Because remittances are critical to the Sri Lankan government's strategy for poverty reduction and lowering its trade deficit, the government actively pursues a policy of foreign employment promotion. Despite recent reforms, described below, these policies often lack a human element, treating migrant women as an export commodity marketed to wealthy, oil-producing countries where demand is high, yet falling short on human rights protections. Migrants' rights groups in Sri Lanka have referred to the Sri Lankan government's approach to its migrant workers as the "commodity supply approach," characterized by the formula "select, train, pack, insure, and export," with the imperative to protect workers noticeably absent.

The ironic thing is that the governments of these countries have a lot more power than they exercise, since the Gulf economies are so entirely dependent on their laborers.

Edit: Relatedly, India and Qatar just modified their bilateral labor agreement to provide more protections for workers. Yay!
qatarperegrine: (niqab)
Housemaids are probably the most frequently victimized members of Qatari society; since they're not covered by Qatari labor law, they have virtually no rights and no recourse to the court system. Statistics don't exist, but anecdotal evidence suggests that housemaid abuse is insidious. For example, maids are routinely imprisoned in the houses in which they work, to the extent that many people don't even think of this as imprisonment. In other cases, though, the abuse is shockingly violent. [More info here; thanks, anonymous contributor.]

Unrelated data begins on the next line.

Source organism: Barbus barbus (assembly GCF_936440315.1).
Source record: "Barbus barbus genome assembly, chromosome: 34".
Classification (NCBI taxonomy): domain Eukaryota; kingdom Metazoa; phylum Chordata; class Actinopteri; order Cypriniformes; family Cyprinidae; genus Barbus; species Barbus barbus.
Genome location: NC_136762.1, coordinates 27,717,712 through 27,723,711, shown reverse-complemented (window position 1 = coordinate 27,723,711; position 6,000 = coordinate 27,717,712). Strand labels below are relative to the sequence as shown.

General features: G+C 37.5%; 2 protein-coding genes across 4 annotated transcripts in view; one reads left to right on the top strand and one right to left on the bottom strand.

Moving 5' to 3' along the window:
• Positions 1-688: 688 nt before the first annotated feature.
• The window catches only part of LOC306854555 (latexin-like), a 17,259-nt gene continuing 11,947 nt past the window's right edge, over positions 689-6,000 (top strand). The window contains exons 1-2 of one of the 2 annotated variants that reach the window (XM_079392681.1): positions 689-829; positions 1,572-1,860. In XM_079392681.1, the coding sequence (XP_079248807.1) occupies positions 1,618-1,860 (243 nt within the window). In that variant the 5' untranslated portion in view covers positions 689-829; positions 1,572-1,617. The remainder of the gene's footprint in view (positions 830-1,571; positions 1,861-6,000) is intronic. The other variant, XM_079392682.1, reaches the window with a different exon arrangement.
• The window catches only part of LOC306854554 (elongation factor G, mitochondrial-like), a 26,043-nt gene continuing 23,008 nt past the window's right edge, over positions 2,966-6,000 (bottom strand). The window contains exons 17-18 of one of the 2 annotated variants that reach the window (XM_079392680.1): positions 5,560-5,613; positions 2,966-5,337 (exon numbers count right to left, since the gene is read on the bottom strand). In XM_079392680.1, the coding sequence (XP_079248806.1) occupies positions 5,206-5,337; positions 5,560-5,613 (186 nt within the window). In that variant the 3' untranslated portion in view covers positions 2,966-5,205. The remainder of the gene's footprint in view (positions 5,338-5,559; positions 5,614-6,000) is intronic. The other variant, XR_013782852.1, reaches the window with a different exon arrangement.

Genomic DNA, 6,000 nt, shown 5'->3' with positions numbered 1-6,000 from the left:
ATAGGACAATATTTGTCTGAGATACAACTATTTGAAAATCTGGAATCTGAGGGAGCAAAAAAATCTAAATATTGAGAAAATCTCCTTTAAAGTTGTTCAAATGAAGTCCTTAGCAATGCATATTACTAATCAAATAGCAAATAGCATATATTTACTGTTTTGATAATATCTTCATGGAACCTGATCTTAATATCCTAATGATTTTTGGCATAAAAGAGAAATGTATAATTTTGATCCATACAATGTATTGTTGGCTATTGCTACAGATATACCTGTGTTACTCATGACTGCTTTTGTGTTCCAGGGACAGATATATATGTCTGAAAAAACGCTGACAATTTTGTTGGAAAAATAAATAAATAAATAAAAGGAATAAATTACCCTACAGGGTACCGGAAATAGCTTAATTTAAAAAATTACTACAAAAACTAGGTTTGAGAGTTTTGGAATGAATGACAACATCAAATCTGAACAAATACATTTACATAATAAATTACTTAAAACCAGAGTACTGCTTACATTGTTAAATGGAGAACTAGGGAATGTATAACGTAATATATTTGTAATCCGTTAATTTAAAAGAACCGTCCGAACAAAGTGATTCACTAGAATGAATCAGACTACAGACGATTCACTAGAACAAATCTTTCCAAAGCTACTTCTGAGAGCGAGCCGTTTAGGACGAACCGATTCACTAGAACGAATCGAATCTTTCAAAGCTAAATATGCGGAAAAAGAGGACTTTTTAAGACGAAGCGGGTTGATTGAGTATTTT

What I'd never considered, though, was the case of Qataris living abroad. The ACLU has just accused the United States of violating human rights conventions because diplomatic immunity allows foreign diplomats in the U.S. to abuse their housemaids with impunity. One of the six housemaids they are representing works for a Qatari diplomat.

The ACLU's summary of abuses reflects the situation here in Qatar, too:
The abuses suffered by the petitioners while employed by diplomats include extreme wage and hour violations with no vacation, free time or holidays; virtual imprisonment in the homes of their employers with no ability to communicate with the outside world; passport deprivation; physical and emotional abuse; and invasion of privacy.
(Thanks to Nigel over on QatarLiving for the heads-up.)

My final news story of the day is one that has been getting press in the U.S.: a Saudi woman who was gang-raped while meeting with a male friend has been sentenced to 200 lashes for meeting with a man in the first place, and then for talking to the media about the rape case. ... I guess Qatar's human rights situation could be worse. Sigh.
qatarperegrine: (UNCHR)
  • Qatar is poised to pass a law banning human trafficking.

  • The National Human Rights Committee has responded to the Minister of the Interior's earlier claim that he can deport people at will. The NHRC contends that this right resides with the emir, not with the minister. It also argues that it is discriminatory not to give Qatari citizenship to children with Qatari mothers and non-Qatari fathers. Go NHRC!